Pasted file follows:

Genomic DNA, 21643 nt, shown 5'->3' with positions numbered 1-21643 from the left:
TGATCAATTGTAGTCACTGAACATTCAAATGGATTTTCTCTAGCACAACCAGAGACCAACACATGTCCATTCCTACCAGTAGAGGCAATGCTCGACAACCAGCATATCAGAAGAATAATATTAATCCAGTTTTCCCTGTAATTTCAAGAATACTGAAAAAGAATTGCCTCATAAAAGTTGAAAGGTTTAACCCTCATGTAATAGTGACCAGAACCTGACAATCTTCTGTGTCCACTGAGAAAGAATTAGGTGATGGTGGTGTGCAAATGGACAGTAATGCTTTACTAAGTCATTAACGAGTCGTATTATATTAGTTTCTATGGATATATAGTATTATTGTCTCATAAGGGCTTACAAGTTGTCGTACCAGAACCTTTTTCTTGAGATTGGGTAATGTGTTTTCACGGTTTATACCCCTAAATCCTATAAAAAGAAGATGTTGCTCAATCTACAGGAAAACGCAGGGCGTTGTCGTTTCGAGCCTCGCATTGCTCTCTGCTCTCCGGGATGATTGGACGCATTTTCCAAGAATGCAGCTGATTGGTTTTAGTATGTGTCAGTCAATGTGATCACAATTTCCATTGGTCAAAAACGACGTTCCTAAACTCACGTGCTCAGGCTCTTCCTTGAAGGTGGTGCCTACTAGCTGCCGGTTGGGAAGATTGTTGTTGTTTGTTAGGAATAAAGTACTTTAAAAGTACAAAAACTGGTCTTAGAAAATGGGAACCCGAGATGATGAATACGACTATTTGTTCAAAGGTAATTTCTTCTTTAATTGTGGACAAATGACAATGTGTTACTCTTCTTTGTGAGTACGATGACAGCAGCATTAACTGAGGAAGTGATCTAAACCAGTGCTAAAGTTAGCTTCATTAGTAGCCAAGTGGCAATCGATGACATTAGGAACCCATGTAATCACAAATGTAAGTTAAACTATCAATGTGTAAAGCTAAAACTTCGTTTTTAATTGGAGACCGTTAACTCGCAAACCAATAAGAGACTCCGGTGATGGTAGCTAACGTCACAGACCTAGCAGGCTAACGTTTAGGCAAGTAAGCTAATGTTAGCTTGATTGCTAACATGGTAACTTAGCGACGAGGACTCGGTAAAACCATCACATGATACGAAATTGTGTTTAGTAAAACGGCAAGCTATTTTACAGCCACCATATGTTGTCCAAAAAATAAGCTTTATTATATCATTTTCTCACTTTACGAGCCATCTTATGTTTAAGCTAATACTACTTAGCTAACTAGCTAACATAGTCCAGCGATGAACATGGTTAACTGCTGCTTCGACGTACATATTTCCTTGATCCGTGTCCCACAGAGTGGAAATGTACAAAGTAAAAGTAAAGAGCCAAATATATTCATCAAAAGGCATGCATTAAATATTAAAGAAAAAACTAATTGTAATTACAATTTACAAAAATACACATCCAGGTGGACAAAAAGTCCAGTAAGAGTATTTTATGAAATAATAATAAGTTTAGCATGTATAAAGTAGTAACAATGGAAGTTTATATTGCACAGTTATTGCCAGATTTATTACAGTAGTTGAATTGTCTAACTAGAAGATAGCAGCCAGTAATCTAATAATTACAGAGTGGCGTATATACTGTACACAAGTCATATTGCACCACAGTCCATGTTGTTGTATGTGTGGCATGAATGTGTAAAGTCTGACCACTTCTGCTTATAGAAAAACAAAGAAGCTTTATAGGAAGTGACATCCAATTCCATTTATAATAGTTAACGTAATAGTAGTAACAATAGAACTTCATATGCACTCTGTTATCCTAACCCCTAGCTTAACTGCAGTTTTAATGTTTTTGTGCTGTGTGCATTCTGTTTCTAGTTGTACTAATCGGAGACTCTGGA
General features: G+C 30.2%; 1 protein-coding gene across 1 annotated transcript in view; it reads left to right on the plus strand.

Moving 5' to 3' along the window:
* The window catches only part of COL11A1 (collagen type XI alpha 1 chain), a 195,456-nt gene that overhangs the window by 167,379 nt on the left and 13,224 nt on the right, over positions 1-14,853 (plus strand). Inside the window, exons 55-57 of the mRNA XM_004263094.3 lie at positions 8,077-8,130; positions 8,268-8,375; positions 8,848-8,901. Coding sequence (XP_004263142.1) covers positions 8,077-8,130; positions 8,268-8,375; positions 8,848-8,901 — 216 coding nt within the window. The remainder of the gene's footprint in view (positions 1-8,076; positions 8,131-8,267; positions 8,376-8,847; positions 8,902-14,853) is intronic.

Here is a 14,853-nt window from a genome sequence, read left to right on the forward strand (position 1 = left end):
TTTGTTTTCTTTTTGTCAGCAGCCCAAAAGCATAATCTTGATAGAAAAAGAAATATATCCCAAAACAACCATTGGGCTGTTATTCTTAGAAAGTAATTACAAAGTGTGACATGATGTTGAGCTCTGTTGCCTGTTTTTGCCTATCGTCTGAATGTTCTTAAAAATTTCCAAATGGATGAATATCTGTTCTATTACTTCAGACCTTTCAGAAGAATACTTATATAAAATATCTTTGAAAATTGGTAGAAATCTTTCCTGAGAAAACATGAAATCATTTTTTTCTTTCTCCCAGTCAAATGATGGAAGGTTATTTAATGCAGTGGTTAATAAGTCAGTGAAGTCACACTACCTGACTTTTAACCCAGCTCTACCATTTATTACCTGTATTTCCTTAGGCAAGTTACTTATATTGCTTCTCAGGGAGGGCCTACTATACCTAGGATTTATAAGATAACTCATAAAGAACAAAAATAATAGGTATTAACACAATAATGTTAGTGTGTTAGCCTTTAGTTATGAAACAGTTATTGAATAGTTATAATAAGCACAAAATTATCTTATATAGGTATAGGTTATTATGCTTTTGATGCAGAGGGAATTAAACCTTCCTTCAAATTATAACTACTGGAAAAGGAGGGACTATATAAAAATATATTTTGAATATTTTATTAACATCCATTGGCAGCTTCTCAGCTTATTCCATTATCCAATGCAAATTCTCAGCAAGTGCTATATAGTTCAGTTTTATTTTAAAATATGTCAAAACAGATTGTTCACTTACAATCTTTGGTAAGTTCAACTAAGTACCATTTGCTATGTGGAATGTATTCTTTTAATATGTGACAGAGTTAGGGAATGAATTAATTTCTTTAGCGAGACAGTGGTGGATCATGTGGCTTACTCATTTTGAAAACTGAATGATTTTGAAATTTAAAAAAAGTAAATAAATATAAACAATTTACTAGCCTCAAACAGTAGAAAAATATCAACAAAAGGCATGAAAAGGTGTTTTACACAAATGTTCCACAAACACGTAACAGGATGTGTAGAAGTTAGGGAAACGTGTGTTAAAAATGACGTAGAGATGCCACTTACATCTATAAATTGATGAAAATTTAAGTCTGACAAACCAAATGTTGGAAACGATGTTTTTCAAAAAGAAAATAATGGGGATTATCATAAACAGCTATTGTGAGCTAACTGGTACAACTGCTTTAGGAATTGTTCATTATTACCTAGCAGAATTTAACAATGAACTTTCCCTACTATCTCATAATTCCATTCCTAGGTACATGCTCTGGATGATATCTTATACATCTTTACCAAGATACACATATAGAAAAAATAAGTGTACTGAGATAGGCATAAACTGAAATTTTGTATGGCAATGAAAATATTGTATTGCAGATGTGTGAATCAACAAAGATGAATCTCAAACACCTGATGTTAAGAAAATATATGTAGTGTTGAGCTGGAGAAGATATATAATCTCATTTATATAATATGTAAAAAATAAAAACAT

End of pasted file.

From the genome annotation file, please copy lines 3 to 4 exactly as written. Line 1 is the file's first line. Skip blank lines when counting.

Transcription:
General features: G+C 30.2%; 1 protein-coding gene across 1 annotated transcript in view; it reads left to right on the plus strand.

Moving 5' to 3' along the window: